After college, I went to Cambridge University on a Marshall Scholarship, while Andy got an honest job in St. Louis. Andy came to visit me during the summer, and we drove around England and Scotland for a few weeks (visiting, of course, the Imperial War Museum). Andy was a semi-avid golfer and wanted to play at St. Andrews, the world's original golf course. At the time, it was a public course, and we were able to simply show up and sign up for a tee time (albeit late in the afternoon). By the end of the day (which was pretty late at night, but still light enough to play because of Scotland's northern latitude) we had each lost all but one of our golf balls to the overgrown rough lining the fairways. I shot 163 - the only 18 holes of golf I have ever played.
Andy purchased this rarity in the St. Andrews area. It was a memorable trip, but not a memorable game.
I brought this back from England. Although it is a card game, it provides a surprisingly accurate simulation of cricket, in which the runs are routine and the outs are the highlights of the game - exactly the opposite of baseball. Andy often said that people who complain about baseball being boring should be forced to watch a cricket match.
Andy visited again next summer. It was a less memorable trip, but a much more memorable game. I had just purchased this game, and we sat down to play it in my "sitting room" in Trinity College, only yards away from the lawns where Isaac Newton used to stroll. After reading the rules, we settled down in the afternoon to play - I was the Confederates. Things went well at first, but we got carried away and played late into the night. Around 3 a.m. my army was reduced to scattered bands of guerilla fighters roaming Alabama and Mississippi. Andy attacked one of these tiny armies, commanded by General Joe Johnston, and in the ensuing combat Johnston was killed. I couldn't take it any more, and said, "You shot him! You just took him out back and shot him!" Andy recounted the same incident elsewhere on this website.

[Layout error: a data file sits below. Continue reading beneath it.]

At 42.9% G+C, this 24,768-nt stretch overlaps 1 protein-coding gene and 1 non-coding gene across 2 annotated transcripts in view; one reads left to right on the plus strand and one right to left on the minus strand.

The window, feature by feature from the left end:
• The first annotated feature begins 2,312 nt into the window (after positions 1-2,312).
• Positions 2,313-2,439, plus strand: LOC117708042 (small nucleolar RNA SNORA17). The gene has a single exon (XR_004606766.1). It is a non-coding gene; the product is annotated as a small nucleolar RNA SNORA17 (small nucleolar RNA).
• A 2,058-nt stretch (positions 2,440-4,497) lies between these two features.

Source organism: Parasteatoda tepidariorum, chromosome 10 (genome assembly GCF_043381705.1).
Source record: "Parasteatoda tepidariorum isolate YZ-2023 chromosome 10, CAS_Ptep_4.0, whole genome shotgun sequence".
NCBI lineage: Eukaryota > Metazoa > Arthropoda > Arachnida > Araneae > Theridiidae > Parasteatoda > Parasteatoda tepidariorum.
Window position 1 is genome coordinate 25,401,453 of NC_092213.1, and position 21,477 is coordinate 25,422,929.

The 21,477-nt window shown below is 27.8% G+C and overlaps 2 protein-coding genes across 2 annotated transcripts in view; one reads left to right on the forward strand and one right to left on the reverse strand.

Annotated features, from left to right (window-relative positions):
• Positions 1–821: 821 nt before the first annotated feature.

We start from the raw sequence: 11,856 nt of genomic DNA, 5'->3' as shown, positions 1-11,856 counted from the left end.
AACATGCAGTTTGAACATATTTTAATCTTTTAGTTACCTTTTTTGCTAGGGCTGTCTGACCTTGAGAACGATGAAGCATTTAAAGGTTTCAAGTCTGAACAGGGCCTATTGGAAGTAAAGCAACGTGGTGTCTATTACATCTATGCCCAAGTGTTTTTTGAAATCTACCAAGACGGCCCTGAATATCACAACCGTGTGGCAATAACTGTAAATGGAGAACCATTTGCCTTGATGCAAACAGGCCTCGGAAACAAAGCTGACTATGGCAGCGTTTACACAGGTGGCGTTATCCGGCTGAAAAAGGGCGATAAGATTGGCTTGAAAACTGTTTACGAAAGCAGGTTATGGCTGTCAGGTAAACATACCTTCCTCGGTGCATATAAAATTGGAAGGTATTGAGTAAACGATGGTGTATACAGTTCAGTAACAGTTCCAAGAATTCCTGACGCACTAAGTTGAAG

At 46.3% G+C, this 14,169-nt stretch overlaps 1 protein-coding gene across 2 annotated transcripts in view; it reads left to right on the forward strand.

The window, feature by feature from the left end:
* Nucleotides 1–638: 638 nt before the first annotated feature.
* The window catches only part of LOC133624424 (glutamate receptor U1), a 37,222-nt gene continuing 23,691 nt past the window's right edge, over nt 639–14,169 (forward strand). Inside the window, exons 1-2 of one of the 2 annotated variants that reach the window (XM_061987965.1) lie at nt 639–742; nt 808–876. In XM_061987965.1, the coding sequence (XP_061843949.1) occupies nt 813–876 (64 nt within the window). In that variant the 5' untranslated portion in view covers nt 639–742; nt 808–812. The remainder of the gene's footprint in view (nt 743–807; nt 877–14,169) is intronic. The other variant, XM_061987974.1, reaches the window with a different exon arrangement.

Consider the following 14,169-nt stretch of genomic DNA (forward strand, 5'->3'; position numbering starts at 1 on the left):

I went to Chicago for graduate school, and after a tedious summer in a required lab course, I took a trip with Andy to the New Orleans Worlds Fair. The Fair was a bust, but we saw a number of Civil War sites on the way there and back: Vicksburg, Shiloh, and Fort Jackson. We tried to drive to the mouth of the Mississippi but turned back when the road ran out. We played Trivial Pursuit in the car - a good way to pass the time on a long trip. We were both trivia fanatics, but my Achilles heel was the dreaded "entertainment" category, as Andy noted here.
Andy met his future wife shortly after the New Orleans trip, and they were married the following summer. I was the best man. We played Hit the Beach at his mother's house the night before the wedding. It was a good game for a bachelor party.
This again? To celebrate the completion of my Ph.D., I took an extended trip back to St. Louis, and Andy and I had a rematch. I took the South again, and things seemed to be going pretty well until I decided that Richmond wasn't really all that crucial to the strategic position of the Confederacy. It was all downhill from there.
This remains one of my favorite games, and was one of Andy's as well.
I took a job in Ohio that year, and Andy drove up for a short visit. We had planned to play computer games on my brand-new Amiga (with 1 Mb of RAM!!) but it conked out as soon as he arrived. So we played this instead. I was the Finns, but could not withstand the onslaught on the Mannerheim line and lost the game (does anyone see a pattern developing?)
I got Andy a subscription to Command Magazine for his birthday. He really enjoyed it, and we got a chance to play Kadesh. I think it was one of the best Command games. I regret that we didn't get to play more of them.
I had tried a few pbem games over the years, but this is the only one I was ever able to play to completion. Andy was the Allies, and I took the Germans. It's an excellent game for email play, since each side has only a few moves per turn (of course it is 80 turns long). The game was a real nail-biter, going down to the very last turn, when Andy won. I never made an attack during the entire game. Very exciting, although Andy's wife pointed out that our game lasted longer than the campaign it was designed to simulate....
When Andy's oldest son was old enough, Andy introduced him to this game. He took to it enthusiastically, and they set out to complete the season that we began long ago. By 2001 they reached the All-Star Game, which I participated in by phone. The Eastern Division narrowly defeated the Western, 3-1, behind three no-hit innings and an RBI single by Sandy Koufax, who was only batting .093 in the regular season. (See Andy's comment here).
A few years later I published a short SF story, "Extra Innings," in Analog Magazine. It's a highly fictionalized version of our never-ending baseball season.
We moved to Tennessee, and Andy managed a brief visit in 2005. We were able to finish two of the games in this collection: Bull Run and Shiloh. While not perfect by any means, this is a worthy successor to the Blue & Gray quads. And we also played...
Andy and his wife visited us to celebrate my 50th birthday. I had gotten into Eurogames several years earlier - my sons enjoyed them and they were much more compatible with family life than my old Avalon Hill war games. We played a four-player game. I won, with Andy a close second (despite his never having played before, while the other three of us were Agricola veterans).